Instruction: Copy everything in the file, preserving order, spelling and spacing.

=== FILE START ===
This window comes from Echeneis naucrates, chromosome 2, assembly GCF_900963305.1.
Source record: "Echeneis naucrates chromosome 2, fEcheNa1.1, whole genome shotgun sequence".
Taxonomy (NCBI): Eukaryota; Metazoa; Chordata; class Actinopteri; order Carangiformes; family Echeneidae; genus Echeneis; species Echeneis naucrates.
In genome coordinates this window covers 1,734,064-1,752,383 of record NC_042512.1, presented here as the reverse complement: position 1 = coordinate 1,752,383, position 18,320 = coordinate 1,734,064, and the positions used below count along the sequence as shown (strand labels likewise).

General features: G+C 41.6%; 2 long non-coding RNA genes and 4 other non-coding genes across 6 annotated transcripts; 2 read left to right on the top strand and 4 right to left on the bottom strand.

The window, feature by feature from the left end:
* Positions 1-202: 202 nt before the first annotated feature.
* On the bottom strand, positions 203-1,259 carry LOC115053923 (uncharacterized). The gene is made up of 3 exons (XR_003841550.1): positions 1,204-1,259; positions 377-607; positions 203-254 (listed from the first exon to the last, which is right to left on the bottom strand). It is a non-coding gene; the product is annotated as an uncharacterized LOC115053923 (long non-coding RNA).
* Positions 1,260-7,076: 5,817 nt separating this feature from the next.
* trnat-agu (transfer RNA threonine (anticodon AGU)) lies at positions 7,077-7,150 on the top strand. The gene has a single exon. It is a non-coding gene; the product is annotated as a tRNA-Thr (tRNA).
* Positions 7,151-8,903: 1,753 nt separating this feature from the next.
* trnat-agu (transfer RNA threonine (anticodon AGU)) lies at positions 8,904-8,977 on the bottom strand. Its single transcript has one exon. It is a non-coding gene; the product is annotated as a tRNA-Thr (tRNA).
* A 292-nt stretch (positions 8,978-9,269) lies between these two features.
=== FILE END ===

This window comes from Echeneis naucrates, chromosome 2, assembly GCF_900963305.1.
Source record: "Echeneis naucrates chromosome 2, fEcheNa1.1, whole genome shotgun sequence".
Taxonomy (NCBI): Eukaryota; Metazoa; Chordata; class Actinopteri; order Carangiformes; family Echeneidae; genus Echeneis; species Echeneis naucrates.
In genome coordinates this window covers 1,734,064-1,752,383 of record NC_042512.1, presented here as the reverse complement: position 1 = coordinate 1,752,383, position 18,320 = coordinate 1,734,064, and the positions used below count along the sequence as shown (strand labels likewise).

General features: G+C 41.6%; 2 long non-coding RNA genes and 4 other non-coding genes across 6 annotated transcripts; 2 read left to right on the top strand and 4 right to left on the bottom strand.

The window, feature by feature from the left end:
* Positions 1-202: 202 nt before the first annotated feature.
* On the bottom strand, positions 203-1,259 carry LOC115053923 (uncharacterized). The gene is made up of 3 exons (XR_003841550.1): positions 1,204-1,259; positions 377-607; positions 203-254 (listed from the first exon to the last, which is right to left on the bottom strand). It is a non-coding gene; the product is annotated as an uncharacterized LOC115053923 (long non-coding RNA).
* Positions 1,260-7,076: 5,817 nt separating this feature from the next.
* trnat-agu (transfer RNA threonine (anticodon AGU)) lies at positions 7,077-7,150 on the top strand. The gene has a single exon. It is a non-coding gene; the product is annotated as a tRNA-Thr (tRNA).
* Positions 7,151-8,903: 1,753 nt separating this feature from the next.
* trnat-agu (transfer RNA threonine (anticodon AGU)) lies at positions 8,904-8,977 on the bottom strand. Its single transcript has one exon. It is a non-coding gene; the product is annotated as a tRNA-Thr (tRNA).
* A 292-nt stretch (positions 8,978-9,269) lies between these two features.